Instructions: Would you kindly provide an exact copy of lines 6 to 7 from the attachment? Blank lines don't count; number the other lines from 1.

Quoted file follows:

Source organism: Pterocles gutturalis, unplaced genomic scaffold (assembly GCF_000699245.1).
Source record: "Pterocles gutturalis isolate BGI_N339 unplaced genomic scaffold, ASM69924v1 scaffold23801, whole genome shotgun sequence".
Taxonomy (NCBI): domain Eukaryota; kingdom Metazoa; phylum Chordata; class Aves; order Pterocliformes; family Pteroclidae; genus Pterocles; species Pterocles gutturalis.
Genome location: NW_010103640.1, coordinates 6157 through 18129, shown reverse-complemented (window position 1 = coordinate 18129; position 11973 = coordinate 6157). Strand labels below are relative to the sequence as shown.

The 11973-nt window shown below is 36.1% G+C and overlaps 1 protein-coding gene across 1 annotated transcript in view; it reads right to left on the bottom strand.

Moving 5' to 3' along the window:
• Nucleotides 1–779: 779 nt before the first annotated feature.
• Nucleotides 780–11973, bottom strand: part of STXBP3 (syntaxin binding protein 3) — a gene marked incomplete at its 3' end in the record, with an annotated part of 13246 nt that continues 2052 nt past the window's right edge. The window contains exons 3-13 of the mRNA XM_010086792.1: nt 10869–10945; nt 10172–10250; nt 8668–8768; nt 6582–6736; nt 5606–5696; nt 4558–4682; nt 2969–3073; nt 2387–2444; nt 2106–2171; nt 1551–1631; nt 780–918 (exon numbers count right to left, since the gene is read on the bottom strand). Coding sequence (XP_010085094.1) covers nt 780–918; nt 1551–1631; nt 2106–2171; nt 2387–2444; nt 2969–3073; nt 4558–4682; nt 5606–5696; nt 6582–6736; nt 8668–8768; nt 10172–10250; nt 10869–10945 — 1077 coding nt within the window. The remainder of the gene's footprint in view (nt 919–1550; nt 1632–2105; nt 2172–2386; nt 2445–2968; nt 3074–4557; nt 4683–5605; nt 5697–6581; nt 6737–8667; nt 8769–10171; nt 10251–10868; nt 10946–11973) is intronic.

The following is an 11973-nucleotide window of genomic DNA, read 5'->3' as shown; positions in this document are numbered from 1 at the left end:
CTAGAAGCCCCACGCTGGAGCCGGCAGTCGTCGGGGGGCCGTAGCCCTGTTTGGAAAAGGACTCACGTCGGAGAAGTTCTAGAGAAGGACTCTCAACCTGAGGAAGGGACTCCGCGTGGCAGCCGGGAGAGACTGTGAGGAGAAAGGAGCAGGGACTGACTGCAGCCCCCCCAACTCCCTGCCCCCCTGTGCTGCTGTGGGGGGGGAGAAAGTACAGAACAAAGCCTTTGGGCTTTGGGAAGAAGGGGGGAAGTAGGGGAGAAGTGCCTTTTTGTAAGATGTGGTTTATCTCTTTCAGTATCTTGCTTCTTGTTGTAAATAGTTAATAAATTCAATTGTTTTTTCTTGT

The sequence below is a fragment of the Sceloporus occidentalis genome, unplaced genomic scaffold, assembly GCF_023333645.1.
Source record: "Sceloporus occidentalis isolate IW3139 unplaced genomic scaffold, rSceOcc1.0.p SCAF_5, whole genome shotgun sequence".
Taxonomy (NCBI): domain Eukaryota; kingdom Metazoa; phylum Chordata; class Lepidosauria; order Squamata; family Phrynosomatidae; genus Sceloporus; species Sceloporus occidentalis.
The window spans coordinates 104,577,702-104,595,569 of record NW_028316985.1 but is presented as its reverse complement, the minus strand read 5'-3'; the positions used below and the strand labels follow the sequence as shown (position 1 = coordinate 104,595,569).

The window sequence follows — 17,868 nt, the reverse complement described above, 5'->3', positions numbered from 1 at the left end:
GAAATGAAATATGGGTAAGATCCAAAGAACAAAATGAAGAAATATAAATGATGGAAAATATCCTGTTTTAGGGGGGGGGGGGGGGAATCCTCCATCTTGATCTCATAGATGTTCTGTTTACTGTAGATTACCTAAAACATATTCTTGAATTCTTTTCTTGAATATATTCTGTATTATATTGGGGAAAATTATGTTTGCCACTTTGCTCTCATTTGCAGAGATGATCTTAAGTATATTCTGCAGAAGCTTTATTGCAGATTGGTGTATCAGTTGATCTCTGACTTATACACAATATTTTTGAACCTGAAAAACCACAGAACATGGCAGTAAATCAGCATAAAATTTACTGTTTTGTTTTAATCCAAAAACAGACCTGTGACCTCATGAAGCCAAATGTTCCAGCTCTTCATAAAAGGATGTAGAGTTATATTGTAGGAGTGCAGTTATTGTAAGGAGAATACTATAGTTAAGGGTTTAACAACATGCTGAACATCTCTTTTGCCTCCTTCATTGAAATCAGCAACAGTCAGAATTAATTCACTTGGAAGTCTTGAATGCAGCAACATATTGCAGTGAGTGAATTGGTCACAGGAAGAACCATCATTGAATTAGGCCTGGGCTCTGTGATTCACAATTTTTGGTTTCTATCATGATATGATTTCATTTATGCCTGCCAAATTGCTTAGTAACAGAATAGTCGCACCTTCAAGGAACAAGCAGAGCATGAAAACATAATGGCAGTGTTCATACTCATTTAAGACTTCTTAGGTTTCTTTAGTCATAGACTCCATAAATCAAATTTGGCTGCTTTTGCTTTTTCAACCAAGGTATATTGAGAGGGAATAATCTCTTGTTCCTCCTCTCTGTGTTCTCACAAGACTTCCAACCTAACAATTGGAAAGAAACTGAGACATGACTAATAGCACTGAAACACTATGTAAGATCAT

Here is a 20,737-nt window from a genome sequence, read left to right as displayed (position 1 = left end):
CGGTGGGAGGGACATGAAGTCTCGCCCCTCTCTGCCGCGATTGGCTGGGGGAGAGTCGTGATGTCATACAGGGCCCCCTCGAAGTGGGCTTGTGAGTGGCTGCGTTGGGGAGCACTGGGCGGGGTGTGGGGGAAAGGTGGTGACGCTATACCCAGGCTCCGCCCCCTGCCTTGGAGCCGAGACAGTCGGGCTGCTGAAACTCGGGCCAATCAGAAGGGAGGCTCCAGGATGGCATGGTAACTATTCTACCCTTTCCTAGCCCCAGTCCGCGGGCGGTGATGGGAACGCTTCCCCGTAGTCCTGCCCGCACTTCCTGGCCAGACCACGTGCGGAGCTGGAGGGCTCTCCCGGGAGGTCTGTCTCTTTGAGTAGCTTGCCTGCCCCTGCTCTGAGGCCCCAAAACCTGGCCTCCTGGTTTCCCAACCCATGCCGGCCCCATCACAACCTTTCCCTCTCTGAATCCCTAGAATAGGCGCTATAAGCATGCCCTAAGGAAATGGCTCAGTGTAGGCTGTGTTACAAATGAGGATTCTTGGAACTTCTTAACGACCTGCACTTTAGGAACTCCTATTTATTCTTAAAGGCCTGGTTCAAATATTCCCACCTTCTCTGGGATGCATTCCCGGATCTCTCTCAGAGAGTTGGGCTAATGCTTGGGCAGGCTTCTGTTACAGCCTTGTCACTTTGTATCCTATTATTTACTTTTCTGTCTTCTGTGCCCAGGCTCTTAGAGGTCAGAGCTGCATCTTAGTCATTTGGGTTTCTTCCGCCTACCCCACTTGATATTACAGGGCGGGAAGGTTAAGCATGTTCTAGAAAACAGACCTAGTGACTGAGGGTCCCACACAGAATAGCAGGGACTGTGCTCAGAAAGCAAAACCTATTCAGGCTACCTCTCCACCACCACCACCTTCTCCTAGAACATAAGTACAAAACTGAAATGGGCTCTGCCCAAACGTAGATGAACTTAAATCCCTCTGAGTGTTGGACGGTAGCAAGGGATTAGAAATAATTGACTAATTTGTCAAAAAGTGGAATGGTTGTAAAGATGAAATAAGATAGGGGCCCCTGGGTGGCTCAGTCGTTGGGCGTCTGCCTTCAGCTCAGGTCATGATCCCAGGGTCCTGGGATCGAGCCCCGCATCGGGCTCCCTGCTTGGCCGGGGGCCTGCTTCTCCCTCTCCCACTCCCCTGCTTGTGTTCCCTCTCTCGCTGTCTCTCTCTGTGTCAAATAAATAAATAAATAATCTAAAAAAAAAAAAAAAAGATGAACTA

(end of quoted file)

Moving 5' to 3' along the window:
• Nucleotides 1–779: 779 nt before the first annotated feature.